option mip=cplex

Then, in Studio, select GAMS > Run NEOS - Short from the menu. This will automatically establish a connection with NEOS, add your model to the queue, and collect the results once they are ready. The whole process is totally seamless, and requires no configuration. If you expect your job to run for longer than 5 minutes, select Run NEOS - long. This will put your job into a different queue, where jobs do not get killed automatically after 5 minutes, but you also will not get any intermediate log output during the NEOS run.

The solve summary shows that CPLEX was indeed used to solve our problem on NEOS:

S O L V E      S U M M A R Y

MODEL   gam                 OBJECTIVE  phi4
SOLVER  CPLEX               FROM LINE  1496

**** SOLVER STATUS     1 Normal Completion         
**** MODEL STATUS      8 Integer Solution          
**** OBJECTIVE VALUE            49563.9048

RESOURCE USAGE, LIMIT          0.220 10000000000.000
ITERATION COUNT, LIMIT      1686    2147483647

IBM ILOG CPLEX   32.2.0 rc62c018 Released Aug 26, 2020 LEG x86 64bit/Linux    
--- GAMS/Cplex licensed for continuous and discrete problems.

Space for names approximately 0.13 Mb
Use option 'names no' to turn use of names off
MIP status(102): integer optimal, tolerance
Cplex Time: 0.20sec (det. 158.45 ticks)
Fixing integer variables, and solving final LP...
Fixed MIP status(1): optimal
Cplex Time: 0.01sec (det. 13.31 ticks)
Solution satisfies tolerances.

MIP Solution:        49563.904825    (1116 iterations, 42 nodes)
Final Solve:         49563.904825    (570 iterations)

Best possible:       49559.722453
Absolute gap:            4.182372
Relative gap:            0.000084

That is all you need to solve a model on NEOS, using any of the available commercial solvers.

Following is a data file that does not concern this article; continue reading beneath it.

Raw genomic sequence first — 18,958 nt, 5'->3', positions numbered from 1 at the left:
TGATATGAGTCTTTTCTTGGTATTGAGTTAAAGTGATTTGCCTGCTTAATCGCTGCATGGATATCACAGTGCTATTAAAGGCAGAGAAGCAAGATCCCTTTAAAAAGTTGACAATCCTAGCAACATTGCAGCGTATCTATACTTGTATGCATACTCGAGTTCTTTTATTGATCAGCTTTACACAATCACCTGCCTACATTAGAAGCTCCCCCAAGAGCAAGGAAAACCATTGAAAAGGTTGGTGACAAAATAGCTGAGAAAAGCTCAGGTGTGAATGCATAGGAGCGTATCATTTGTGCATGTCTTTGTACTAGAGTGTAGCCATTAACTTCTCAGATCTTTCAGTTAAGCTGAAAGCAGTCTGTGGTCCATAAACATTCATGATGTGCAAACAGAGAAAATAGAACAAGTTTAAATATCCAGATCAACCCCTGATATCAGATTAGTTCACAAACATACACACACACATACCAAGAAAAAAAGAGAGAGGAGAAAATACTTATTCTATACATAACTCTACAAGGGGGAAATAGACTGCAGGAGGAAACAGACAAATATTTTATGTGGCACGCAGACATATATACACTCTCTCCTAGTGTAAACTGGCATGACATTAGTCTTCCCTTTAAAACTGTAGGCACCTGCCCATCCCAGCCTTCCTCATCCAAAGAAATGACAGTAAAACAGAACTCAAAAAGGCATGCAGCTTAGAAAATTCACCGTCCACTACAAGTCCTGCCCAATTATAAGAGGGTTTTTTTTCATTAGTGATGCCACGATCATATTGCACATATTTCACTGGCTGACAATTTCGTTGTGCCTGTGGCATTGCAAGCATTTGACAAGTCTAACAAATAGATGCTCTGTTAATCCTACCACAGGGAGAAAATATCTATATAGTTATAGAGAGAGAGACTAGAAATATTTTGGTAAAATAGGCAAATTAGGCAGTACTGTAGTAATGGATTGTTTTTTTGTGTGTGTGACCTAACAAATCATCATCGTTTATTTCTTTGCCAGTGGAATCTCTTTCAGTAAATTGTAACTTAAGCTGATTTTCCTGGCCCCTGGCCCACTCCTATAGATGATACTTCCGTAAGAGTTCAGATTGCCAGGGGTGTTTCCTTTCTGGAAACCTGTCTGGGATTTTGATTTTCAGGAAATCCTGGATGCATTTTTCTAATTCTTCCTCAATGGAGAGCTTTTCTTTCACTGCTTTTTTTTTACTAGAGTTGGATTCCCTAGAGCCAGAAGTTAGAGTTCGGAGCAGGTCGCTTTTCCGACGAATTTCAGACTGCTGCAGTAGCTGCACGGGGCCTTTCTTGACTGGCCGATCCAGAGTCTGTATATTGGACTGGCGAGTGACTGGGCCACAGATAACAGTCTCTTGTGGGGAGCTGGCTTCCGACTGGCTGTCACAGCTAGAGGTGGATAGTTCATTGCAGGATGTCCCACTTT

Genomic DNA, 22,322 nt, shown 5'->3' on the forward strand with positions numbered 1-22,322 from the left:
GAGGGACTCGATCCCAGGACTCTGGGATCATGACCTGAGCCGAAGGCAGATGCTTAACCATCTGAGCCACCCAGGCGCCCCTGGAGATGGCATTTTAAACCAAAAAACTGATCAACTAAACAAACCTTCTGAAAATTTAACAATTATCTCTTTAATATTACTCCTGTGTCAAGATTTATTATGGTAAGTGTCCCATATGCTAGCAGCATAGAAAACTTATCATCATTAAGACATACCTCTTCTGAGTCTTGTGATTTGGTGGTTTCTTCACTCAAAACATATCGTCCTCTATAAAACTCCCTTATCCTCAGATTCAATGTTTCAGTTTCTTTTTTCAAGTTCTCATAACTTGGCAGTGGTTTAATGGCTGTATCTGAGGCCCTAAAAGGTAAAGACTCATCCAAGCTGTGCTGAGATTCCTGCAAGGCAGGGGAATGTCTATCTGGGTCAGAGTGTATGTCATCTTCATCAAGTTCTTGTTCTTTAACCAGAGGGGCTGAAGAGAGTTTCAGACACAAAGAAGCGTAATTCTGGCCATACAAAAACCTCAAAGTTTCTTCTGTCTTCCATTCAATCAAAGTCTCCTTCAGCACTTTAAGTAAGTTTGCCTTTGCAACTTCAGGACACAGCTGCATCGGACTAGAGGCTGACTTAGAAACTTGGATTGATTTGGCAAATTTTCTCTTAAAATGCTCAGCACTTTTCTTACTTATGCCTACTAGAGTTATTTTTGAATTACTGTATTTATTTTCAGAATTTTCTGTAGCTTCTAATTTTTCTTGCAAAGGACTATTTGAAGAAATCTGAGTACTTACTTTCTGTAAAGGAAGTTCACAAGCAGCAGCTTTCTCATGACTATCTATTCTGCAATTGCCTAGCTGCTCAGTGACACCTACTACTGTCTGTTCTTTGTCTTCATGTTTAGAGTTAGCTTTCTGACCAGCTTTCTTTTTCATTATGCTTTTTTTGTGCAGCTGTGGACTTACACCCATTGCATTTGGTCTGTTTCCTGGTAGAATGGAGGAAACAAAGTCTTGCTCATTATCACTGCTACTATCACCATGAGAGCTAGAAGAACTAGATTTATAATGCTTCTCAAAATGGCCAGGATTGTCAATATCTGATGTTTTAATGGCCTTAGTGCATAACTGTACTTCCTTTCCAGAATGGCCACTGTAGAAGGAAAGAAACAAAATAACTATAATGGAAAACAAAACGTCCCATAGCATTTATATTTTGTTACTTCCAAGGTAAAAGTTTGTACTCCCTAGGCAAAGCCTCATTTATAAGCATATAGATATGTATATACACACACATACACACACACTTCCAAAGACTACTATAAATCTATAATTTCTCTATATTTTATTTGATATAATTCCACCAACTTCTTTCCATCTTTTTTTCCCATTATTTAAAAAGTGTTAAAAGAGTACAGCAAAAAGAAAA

Brief Technical Background

A GAMS job is always split into different phases:

  1. During the compilation phase GAMS analyses the model code and generates a restart file (the equivalent of an “object file” in a language such as C++), which contains lower level instructions. Importantly, any dollar control options are executed during this phase.
  2. During the execution phase, the restart file generated before is read in and executed.

When you run a GAMS job on NEOS with Studio, the compilation phase happens locally on your own computer. The resulting restart file is then copied onto NEOS Server, and executed there in a temporary directory. All files produced in that directory during the GAMS run (.lst, .log, put files…) are collected and transferred back to your local machine.

Note how this process is different from using Kestrel, which also allows you to solve GAMS jobs on NEOS server. With Kestrel, both the GAMS compilation and execution phases happen on your local machine, and only the (potentially large) solver work file is copied to NEOS and fed to the solver. Since the GAMS execution phase happens locally, the size restrictions of demo installations apply here.

Technical Limitations

  • For security reasons, NEOS jobs are executed under execmode=3 (more info in our documentation ), which means you cannot use any executes, embedded code, or put statements above the working directory
  • You cannot upload supplementary files. As a consequence, you cannot use something like execute_load xxx.gdx. Also, if you need a solver option file, it has to be created on the fly with put. Consider this example for generating a CPLEX option file:
file fopt /cplex.opt/;
putclose fopt 'startalg 4' / 'mipemphasis 2';